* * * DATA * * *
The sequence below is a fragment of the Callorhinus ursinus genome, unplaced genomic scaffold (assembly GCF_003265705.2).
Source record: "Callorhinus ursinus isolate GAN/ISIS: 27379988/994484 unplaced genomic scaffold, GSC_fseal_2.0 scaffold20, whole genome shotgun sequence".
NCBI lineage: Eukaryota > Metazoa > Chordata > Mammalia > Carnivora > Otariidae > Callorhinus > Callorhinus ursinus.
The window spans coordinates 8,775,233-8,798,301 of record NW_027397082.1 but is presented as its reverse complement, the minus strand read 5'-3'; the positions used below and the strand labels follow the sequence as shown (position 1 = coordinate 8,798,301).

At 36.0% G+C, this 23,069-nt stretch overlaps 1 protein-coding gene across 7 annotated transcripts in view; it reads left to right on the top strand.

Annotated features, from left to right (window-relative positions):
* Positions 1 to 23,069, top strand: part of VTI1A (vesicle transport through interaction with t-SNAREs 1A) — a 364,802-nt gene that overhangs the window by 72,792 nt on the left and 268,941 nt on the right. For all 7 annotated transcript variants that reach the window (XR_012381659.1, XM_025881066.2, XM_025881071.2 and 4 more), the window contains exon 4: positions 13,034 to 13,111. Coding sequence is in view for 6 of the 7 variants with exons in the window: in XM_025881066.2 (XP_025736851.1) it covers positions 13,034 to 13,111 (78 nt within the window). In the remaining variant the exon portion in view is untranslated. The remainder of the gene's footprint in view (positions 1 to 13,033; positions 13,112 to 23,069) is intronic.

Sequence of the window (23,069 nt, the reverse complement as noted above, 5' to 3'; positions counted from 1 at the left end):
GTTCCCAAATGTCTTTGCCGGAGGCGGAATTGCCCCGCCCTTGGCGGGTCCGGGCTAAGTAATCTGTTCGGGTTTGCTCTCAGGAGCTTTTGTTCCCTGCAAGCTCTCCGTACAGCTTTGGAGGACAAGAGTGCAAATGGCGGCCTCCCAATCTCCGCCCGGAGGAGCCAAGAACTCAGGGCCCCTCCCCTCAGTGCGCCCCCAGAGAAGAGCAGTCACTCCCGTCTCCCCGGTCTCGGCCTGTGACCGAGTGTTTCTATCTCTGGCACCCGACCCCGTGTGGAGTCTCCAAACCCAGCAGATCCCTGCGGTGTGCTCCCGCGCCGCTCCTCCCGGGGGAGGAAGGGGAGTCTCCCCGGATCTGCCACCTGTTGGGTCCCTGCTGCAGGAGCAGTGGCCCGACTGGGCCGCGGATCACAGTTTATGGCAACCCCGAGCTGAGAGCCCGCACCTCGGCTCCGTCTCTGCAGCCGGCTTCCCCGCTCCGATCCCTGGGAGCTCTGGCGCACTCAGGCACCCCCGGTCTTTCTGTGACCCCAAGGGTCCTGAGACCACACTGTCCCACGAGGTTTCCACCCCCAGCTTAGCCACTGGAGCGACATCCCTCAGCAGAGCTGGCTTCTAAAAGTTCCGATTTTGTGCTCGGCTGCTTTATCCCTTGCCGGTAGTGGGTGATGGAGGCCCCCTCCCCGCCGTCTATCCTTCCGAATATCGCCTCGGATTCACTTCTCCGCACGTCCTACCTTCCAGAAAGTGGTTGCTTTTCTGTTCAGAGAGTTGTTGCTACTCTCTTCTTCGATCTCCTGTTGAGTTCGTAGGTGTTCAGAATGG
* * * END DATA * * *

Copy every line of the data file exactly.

The sequence below is a fragment of the Callorhinus ursinus genome, unplaced genomic scaffold (assembly GCF_003265705.2).
Source record: "Callorhinus ursinus isolate GAN/ISIS: 27379988/994484 unplaced genomic scaffold, GSC_fseal_2.0 scaffold20, whole genome shotgun sequence".
NCBI lineage: Eukaryota > Metazoa > Chordata > Mammalia > Carnivora > Otariidae > Callorhinus > Callorhinus ursinus.
The window spans coordinates 8,775,233-8,798,301 of record NW_027397082.1 but is presented as its reverse complement, the minus strand read 5'-3'; the positions used below and the strand labels follow the sequence as shown (position 1 = coordinate 8,798,301).

At 36.0% G+C, this 23,069-nt stretch overlaps 1 protein-coding gene across 7 annotated transcripts in view; it reads left to right on the top strand.

Annotated features, from left to right (window-relative positions):
* Positions 1 to 23,069, top strand: part of VTI1A (vesicle transport through interaction with t-SNAREs 1A) — a 364,802-nt gene that overhangs the window by 72,792 nt on the left and 268,941 nt on the right. For all 7 annotated transcript variants that reach the window (XR_012381659.1, XM_025881066.2, XM_025881071.2 and 4 more), the window contains exon 4: positions 13,034 to 13,111. Coding sequence is in view for 6 of the 7 variants with exons in the window: in XM_025881066.2 (XP_025736851.1) it covers positions 13,034 to 13,111 (78 nt within the window). In the remaining variant the exon portion in view is untranslated. The remainder of the gene's footprint in view (positions 1 to 13,033; positions 13,112 to 23,069) is intronic.

Sequence of the window (23,069 nt, the reverse complement as noted above, 5' to 3'; positions counted from 1 at the left end):
GTTCCCAAATGTCTTTGCCGGAGGCGGAATTGCCCCGCCCTTGGCGGGTCCGGGCTAAGTAATCTGTTCGGGTTTGCTCTCAGGAGCTTTTGTTCCCTGCAAGCTCTCCGTACAGCTTTGGAGGACAAGAGTGCAAATGGCGGCCTCCCAATCTCCGCCCGGAGGAGCCAAGAACTCAGGGCCCCTCCCCTCAGTGCGCCCCCAGAGAAGAGCAGTCACTCCCGTCTCCCCGGTCTCGGCCTGTGACCGAGTGTTTCTATCTCTGGCACCCGACCCCGTGTGGAGTCTCCAAACCCAGCAGATCCCTGCGGTGTGCTCCCGCGCCGCTCCTCCCGGGGGAGGAAGGGGAGTCTCCCCGGATCTGCCACCTGTTGGGTCCCTGCTGCAGGAGCAGTGGCCCGACTGGGCCGCGGATCACAGTTTATGGCAACCCCGAGCTGAGAGCCCGCACCTCGGCTCCGTCTCTGCAGCCGGCTTCCCCGCTCCGATCCCTGGGAGCTCTGGCGCACTCAGGCACCCCCGGTCTTTCTGTGACCCCAAGGGTCCTGAGACCACACTGTCCCACGAGGTTTCCACCCCCAGCTTAGCCACTGGAGCGACATCCCTCAGCAGAGCTGGCTTCTAAAAGTTCCGATTTTGTGCTCGGCTGCTTTATCCCTTGCCGGTAGTGGGTGATGGAGGCCCCCTCCCCGCCGTCTATCCTTCCGAATATCGCCTCGGATTCACTTCTCCGCACGTCCTACCTTCCAGAAAGTGGTTGCTTTTCTGTTCAGAGAGTTGTTGCTACTCTCTTCTTCGATCTCCTGTTGAGTTCGTAGGTGTTCAGAATGG